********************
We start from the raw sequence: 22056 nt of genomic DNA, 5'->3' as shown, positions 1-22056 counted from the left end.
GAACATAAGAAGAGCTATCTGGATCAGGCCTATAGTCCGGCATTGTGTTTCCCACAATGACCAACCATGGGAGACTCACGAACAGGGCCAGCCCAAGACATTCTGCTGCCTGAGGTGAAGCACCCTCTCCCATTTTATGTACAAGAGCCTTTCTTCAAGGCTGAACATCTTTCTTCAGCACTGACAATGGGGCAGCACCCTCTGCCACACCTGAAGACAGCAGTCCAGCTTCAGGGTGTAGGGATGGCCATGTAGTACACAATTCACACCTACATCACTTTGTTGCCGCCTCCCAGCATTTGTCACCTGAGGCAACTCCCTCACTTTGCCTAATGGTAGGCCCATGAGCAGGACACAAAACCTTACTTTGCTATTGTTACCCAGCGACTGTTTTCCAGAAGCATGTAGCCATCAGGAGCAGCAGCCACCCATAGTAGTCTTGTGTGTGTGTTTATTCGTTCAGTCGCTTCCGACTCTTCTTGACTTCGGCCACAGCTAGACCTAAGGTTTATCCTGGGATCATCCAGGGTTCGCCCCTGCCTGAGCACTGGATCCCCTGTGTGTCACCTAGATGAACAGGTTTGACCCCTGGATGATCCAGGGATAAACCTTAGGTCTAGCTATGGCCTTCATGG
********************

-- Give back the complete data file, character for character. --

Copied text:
We start from the raw sequence: 22056 nt of genomic DNA, 5'->3' as shown, positions 1-22056 counted from the left end.
GAACATAAGAAGAGCTATCTGGATCAGGCCTATAGTCCGGCATTGTGTTTCCCACAATGACCAACCATGGGAGACTCACGAACAGGGCCAGCCCAAGACATTCTGCTGCCTGAGGTGAAGCACCCTCTCCCATTTTATGTACAAGAGCCTTTCTTCAAGGCTGAACATCTTTCTTCAGCACTGACAATGGGGCAGCACCCTCTGCCACACCTGAAGACAGCAGTCCAGCTTCAGGGTGTAGGGATGGCCATGTAGTACACAATTCACACCTACATCACTTTGTTGCCGCCTCCCAGCATTTGTCACCTGAGGCAACTCCCTCACTTTGCCTAATGGTAGGCCCATGAGCAGGACACAAAACCTTACTTTGCTATTGTTACCCAGCGACTGTTTTCCAGAAGCATGTAGCCATCAGGAGCAGCAGCCACCCATAGTAGTCTTGTGTGTGTGTTTATTCGTTCAGTCGCTTCCGACTCTTCTTGACTTCGGCCACAGCTAGACCTAAGGTTTATCCTGGGATCATCCAGGGTTCGCCCCTGCCTGAGCACTGGATCCCCTGTGTGTCACCTAGATGAACAGGTTTGACCCCTGGATGATCCAGGGATAAACCTTAGGTCTAGCTATGGCCTTCATGG